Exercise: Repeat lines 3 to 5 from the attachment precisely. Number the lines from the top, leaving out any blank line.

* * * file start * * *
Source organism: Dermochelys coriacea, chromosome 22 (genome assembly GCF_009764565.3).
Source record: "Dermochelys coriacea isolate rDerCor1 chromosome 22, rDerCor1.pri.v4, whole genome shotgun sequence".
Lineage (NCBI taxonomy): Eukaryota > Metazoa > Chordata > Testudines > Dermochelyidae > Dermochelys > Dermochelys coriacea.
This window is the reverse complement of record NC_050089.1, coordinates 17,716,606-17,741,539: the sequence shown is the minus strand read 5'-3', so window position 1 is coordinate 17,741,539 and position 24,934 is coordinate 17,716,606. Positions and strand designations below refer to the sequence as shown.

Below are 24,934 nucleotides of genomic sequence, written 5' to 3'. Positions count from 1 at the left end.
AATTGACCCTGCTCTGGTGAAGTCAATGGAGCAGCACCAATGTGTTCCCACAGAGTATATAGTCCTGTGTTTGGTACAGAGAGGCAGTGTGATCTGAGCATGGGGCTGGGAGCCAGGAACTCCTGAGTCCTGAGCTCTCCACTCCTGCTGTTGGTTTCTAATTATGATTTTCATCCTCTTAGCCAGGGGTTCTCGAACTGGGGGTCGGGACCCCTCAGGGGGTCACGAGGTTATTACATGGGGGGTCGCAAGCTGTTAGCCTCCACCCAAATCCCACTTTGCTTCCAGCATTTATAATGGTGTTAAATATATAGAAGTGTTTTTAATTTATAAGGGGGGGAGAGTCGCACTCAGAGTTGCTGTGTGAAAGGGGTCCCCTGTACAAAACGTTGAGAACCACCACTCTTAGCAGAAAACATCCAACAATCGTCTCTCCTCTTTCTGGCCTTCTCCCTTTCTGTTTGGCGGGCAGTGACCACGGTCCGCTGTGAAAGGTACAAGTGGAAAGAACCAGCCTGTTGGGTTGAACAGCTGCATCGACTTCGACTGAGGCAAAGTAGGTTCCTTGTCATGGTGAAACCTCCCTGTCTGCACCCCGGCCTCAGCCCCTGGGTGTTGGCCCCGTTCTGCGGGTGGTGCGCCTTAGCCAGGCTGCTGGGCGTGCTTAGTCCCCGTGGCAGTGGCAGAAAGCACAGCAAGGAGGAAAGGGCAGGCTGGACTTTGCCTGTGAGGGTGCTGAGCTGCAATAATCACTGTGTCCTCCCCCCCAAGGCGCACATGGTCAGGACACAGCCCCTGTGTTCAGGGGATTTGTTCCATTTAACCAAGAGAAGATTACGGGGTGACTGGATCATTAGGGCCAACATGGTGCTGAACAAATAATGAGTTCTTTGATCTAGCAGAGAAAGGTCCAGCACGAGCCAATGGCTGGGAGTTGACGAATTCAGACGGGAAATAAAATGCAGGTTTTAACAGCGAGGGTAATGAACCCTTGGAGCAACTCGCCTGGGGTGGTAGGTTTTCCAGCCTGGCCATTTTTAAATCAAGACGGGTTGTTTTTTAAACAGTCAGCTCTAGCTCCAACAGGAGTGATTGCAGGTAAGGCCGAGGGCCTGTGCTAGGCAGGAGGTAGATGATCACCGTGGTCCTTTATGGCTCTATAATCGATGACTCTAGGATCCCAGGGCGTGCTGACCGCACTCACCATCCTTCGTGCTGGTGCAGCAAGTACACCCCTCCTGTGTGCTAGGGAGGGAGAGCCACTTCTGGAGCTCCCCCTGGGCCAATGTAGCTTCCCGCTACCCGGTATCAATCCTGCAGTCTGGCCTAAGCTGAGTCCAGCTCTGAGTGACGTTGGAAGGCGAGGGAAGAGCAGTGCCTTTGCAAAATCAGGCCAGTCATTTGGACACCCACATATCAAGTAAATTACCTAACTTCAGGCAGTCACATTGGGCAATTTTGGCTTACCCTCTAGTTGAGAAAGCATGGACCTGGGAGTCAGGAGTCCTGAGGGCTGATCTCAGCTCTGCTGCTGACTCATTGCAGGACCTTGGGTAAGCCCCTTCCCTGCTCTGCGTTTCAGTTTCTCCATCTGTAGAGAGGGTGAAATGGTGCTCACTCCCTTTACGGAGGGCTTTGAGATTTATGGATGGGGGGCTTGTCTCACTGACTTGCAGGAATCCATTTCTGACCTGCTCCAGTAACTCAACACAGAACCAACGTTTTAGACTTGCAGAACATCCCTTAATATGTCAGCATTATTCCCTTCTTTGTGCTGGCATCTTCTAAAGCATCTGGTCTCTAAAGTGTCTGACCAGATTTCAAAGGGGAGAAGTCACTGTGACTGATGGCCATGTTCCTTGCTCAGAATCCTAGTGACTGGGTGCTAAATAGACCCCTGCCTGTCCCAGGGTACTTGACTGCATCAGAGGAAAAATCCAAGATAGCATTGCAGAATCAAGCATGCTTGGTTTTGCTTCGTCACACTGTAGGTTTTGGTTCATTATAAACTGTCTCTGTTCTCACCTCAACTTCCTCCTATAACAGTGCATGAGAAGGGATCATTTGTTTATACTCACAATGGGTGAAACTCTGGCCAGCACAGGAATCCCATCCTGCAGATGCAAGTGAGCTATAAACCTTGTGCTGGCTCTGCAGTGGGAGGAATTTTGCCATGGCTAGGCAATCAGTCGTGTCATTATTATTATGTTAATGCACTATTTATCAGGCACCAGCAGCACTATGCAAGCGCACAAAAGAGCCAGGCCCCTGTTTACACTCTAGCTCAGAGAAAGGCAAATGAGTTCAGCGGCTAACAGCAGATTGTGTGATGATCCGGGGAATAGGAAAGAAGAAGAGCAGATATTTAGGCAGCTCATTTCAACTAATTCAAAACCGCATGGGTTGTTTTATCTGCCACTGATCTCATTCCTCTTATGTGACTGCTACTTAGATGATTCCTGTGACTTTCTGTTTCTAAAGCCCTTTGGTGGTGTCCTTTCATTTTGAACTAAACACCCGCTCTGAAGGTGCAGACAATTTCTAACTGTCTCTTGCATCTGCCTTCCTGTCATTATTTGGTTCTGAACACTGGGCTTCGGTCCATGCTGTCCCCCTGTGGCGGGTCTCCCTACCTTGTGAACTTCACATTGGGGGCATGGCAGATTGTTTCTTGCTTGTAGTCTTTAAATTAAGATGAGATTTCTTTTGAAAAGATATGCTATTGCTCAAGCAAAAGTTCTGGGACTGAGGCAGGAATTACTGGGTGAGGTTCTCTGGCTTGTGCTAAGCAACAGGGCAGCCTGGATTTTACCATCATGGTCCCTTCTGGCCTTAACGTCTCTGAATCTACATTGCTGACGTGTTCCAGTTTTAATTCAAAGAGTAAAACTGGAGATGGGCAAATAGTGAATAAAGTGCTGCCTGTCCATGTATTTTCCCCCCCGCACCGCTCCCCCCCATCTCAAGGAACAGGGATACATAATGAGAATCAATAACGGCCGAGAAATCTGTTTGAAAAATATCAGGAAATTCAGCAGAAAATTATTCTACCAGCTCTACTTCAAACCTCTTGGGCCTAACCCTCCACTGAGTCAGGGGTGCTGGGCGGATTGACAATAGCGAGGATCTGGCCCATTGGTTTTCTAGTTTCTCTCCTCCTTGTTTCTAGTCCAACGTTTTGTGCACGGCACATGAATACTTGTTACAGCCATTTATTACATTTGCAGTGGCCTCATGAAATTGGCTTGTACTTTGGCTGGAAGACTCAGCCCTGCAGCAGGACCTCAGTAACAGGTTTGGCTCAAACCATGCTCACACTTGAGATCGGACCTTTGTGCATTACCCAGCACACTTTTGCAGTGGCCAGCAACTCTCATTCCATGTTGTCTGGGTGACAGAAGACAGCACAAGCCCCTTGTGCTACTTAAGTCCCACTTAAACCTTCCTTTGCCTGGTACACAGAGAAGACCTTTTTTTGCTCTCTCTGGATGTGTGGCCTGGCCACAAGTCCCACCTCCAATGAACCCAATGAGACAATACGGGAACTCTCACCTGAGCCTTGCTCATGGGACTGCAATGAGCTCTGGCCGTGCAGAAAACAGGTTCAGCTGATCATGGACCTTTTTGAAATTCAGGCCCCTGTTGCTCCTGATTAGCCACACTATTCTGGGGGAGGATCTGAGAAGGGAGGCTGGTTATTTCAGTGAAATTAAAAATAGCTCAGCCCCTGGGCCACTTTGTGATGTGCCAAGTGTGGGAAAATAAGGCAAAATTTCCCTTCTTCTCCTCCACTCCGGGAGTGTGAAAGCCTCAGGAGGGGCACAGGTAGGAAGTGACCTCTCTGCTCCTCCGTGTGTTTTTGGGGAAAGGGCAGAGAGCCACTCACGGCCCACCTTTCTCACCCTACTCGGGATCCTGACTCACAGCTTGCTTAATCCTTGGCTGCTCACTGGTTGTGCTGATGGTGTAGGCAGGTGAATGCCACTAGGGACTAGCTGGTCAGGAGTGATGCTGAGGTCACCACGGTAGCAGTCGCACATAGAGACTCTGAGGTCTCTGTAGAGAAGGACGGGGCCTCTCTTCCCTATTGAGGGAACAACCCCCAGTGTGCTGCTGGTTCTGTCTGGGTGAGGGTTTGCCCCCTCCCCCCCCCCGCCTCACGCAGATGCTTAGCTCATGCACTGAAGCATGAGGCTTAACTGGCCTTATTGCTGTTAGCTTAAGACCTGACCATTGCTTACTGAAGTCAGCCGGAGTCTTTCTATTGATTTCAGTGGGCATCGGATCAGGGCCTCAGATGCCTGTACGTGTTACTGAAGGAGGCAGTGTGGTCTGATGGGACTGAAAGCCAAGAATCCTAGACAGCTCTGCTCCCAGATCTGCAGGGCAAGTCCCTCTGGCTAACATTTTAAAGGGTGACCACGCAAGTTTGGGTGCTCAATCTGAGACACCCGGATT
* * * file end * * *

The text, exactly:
Lineage (NCBI taxonomy): Eukaryota > Metazoa > Chordata > Testudines > Dermochelyidae > Dermochelys > Dermochelys coriacea.
This window is the reverse complement of record NC_050089.1, coordinates 17,716,606-17,741,539: the sequence shown is the minus strand read 5'-3', so window position 1 is coordinate 17,741,539 and position 24,934 is coordinate 17,716,606. Positions and strand designations below refer to the sequence as shown.

Below are 24,934 nucleotides of genomic sequence, written 5' to 3'. Positions count from 1 at the left end.